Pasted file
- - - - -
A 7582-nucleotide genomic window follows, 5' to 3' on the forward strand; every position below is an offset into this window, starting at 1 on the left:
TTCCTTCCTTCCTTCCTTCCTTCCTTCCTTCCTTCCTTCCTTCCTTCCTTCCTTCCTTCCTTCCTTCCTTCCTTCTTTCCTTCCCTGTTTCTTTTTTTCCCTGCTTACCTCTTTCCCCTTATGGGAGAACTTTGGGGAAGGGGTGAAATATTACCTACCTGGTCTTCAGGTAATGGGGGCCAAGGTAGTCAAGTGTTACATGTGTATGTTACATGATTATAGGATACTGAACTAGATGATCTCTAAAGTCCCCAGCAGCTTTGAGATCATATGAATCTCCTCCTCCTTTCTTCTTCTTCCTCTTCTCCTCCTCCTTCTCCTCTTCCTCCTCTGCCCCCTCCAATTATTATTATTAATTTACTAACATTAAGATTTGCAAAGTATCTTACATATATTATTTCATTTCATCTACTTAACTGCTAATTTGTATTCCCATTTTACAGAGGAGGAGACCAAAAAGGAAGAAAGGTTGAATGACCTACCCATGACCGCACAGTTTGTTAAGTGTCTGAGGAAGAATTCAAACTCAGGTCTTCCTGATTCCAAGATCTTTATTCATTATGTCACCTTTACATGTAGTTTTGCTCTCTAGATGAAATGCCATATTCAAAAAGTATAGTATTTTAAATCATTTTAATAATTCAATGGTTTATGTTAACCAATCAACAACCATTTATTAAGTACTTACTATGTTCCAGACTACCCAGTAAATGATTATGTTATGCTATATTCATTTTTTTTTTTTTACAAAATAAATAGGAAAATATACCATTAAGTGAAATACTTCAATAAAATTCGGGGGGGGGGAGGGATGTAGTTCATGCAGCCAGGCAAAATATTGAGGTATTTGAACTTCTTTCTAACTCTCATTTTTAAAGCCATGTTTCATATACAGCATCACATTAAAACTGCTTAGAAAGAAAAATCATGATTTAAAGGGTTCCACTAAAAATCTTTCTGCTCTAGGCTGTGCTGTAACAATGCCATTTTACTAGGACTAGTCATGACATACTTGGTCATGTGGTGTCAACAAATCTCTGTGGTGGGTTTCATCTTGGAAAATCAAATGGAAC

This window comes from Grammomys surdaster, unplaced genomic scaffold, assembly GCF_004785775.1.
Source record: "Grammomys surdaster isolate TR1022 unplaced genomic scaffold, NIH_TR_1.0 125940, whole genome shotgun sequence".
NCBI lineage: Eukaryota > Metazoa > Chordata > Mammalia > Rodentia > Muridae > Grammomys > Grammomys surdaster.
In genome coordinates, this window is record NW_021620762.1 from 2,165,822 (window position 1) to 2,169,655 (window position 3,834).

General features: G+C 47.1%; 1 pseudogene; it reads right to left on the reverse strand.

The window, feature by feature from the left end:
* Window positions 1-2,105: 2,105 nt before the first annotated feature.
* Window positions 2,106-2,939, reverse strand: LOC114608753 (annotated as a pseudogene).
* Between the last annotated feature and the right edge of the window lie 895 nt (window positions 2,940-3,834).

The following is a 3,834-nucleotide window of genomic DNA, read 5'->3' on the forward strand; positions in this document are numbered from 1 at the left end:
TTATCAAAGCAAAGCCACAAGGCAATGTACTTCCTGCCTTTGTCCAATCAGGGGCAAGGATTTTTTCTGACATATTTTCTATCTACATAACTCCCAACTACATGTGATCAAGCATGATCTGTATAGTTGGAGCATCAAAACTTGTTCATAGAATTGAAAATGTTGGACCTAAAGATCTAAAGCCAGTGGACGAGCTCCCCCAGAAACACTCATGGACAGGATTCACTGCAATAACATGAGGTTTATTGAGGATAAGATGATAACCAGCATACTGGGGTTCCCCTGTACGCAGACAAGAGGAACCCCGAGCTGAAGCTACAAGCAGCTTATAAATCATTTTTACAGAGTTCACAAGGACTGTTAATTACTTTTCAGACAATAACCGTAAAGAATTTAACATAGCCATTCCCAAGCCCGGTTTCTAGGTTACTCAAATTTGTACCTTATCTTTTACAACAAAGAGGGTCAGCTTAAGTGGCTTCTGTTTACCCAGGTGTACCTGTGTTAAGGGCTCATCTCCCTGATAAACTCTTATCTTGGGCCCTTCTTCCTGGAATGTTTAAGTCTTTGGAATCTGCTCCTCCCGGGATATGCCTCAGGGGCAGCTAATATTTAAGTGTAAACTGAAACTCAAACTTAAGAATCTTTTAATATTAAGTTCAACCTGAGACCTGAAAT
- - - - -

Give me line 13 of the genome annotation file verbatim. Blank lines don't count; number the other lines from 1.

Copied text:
TTATCAAAGCAAAGCCACAAGGCAATGTACTTCCTGCCTTTGTCCAATCAGGGGCAAGGATTTTTTCTGACATATTTTCTATCTACATAACTCCCAACTACATGTGATCAAGCATGATCTGTATAGTTGGAGCATCAAAACTTGTTCATAGAATTGAAAATGTTGGACCTAAAGATCTAAAGCCAGTGGACGAGCTCCCCCAGAAACACTCATGGACAGGATTCACTGCAATAACATGAGGTTTATTGAGGATAAGATGATAACCAGCATACTGGGGTTCCCCTGTACGCAGACAAGAGGAACCCCGAGCTGAAGCTACAAGCAGCTTATAAATCATTTTTACAGAGTTCACAAGGACTGTTAATTACTTTTCAGACAATAACCGTAAAGAATTTAACATAGCCATTCCCAAGCCCGGTTTCTAGGTTACTCAAATTTGTACCTTATCTTTTACAACAAAGAGGGTCAGCTTAAGTGGCTTCTGTTTACCCAGGTGTACCTGTGTTAAGGGCTCATCTCCCTGATAAACTCTTATCTTGGGCCCTTCTTCCTGGAATGTTTAAGTCTTTGGAATCTGCTCCTCCCGGGATATGCCTCAGGGGCAGCTAATATTTAAGTGTAAACTGAAACTCAAACTTAAGAATCTTTTAATATTAAGTTCAACCTGAGACCTGAAAT